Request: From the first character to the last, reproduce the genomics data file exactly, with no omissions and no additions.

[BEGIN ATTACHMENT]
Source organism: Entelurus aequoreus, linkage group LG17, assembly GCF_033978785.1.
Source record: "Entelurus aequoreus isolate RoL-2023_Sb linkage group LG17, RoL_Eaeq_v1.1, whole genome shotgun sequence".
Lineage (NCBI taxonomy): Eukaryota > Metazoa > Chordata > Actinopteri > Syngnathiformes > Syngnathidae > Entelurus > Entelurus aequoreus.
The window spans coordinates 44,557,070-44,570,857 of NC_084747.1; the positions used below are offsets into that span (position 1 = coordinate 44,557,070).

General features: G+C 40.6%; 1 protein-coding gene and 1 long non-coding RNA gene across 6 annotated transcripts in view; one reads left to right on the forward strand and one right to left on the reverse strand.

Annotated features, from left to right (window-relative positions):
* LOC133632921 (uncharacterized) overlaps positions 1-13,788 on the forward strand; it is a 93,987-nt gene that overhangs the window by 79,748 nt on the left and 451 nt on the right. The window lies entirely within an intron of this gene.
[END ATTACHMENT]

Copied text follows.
Source organism: Entelurus aequoreus, linkage group LG17, assembly GCF_033978785.1.
Source record: "Entelurus aequoreus isolate RoL-2023_Sb linkage group LG17, RoL_Eaeq_v1.1, whole genome shotgun sequence".
Lineage (NCBI taxonomy): Eukaryota > Metazoa > Chordata > Actinopteri > Syngnathiformes > Syngnathidae > Entelurus > Entelurus aequoreus.
The window spans coordinates 44,557,070-44,570,857 of NC_084747.1; the positions used below are offsets into that span (position 1 = coordinate 44,557,070).

General features: G+C 40.6%; 1 protein-coding gene and 1 long non-coding RNA gene across 6 annotated transcripts in view; one reads left to right on the forward strand and one right to left on the reverse strand.

Annotated features, from left to right (window-relative positions):
* LOC133632921 (uncharacterized) overlaps positions 1-13,788 on the forward strand; it is a 93,987-nt gene that overhangs the window by 79,748 nt on the left and 451 nt on the right. The window lies entirely within an intron of this gene.